Materials which atoms and molecules form constituents in the nanoscale (i.e., they form nanostructure) are called nanomaterials. Nanomaterials are subject of intense research in the materials science community due to the unique properties that they exhibit.
Microstructure is defined as the structure of a prepared surface or thin foil of material as revealed by a microscope above 25× magnification. It deals with objects from 100 nm to a few cm. The microstructure of a material (which can be broadly classified into metallic, polymeric, ceramic and composite) can strongly influence physical properties such as strength, toughness, ductility, hardness, corrosion resistance, high/low temperature behavior, wear resistance, and so on. Most of the traditional materials (such as metals and ceramics) are microstructured.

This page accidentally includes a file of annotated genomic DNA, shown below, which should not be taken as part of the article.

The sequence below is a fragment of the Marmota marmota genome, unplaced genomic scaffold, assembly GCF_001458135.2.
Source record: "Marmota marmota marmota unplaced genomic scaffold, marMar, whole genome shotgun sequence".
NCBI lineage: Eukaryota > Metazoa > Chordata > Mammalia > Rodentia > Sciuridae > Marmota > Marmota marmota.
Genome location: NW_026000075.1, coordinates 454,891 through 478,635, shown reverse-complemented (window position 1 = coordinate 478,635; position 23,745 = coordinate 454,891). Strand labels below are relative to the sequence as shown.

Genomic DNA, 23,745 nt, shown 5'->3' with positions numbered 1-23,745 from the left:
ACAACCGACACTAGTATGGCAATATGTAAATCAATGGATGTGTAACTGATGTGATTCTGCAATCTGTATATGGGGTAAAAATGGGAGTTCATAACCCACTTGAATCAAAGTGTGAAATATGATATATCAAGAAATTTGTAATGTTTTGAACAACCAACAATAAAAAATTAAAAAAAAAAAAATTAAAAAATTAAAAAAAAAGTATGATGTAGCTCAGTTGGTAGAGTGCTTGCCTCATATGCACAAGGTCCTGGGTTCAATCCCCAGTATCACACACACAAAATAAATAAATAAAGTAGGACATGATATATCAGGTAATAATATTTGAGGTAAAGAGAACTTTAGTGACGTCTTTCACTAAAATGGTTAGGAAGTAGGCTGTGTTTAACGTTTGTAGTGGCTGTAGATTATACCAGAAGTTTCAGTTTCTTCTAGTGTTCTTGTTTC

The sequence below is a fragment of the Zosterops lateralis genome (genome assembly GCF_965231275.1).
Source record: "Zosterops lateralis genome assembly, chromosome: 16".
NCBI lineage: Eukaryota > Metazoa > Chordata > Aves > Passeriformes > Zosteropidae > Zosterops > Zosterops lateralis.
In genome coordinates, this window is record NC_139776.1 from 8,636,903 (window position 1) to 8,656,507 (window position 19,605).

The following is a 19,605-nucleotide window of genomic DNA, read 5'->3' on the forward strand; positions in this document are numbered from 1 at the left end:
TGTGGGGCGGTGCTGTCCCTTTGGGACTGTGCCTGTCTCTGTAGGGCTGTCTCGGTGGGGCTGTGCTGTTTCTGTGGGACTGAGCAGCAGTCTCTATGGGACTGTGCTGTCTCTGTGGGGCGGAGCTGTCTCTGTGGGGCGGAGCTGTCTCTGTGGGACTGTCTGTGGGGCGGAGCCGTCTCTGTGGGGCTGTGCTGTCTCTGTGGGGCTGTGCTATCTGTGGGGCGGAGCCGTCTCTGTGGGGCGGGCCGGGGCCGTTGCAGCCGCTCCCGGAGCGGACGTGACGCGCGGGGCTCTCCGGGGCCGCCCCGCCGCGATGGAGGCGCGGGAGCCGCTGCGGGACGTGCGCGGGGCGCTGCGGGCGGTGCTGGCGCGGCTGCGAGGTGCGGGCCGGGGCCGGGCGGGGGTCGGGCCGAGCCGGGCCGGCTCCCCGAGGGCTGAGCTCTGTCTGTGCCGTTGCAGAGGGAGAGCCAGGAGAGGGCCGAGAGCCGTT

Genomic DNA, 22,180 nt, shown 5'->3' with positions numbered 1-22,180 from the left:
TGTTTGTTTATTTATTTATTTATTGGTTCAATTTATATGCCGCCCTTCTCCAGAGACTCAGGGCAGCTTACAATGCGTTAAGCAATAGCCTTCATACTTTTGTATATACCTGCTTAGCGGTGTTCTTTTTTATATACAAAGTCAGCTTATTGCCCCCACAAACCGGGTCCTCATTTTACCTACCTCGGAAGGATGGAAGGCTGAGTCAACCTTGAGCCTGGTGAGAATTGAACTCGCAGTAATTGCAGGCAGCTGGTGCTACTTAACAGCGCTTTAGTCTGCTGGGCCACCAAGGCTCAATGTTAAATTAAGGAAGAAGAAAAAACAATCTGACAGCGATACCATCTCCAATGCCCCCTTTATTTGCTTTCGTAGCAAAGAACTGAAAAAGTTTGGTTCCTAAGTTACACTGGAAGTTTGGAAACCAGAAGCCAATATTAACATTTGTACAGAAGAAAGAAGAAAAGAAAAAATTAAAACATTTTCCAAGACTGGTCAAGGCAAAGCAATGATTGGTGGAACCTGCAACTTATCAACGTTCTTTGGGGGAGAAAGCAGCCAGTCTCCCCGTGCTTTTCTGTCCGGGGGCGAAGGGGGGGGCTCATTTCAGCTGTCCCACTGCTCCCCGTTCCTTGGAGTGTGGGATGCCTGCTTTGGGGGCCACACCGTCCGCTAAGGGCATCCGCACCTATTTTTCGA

The manufacture of a perfect crystal of a material is physically impossible. For example, any crystalline material will contain defects such as precipitates, grain boundaries (Hall–Petch relationship), vacancies, interstitial atoms or substitutional atoms. The microstructure of materials reveals these larger defects, so that they can be studied, with significant advances in simulation resulting in exponentially increasing understanding of how defects can be used to enhance material properties.
Macro structure is the appearance of a material in the scale millimeters to meters—it is the structure of the material as seen with the naked eye.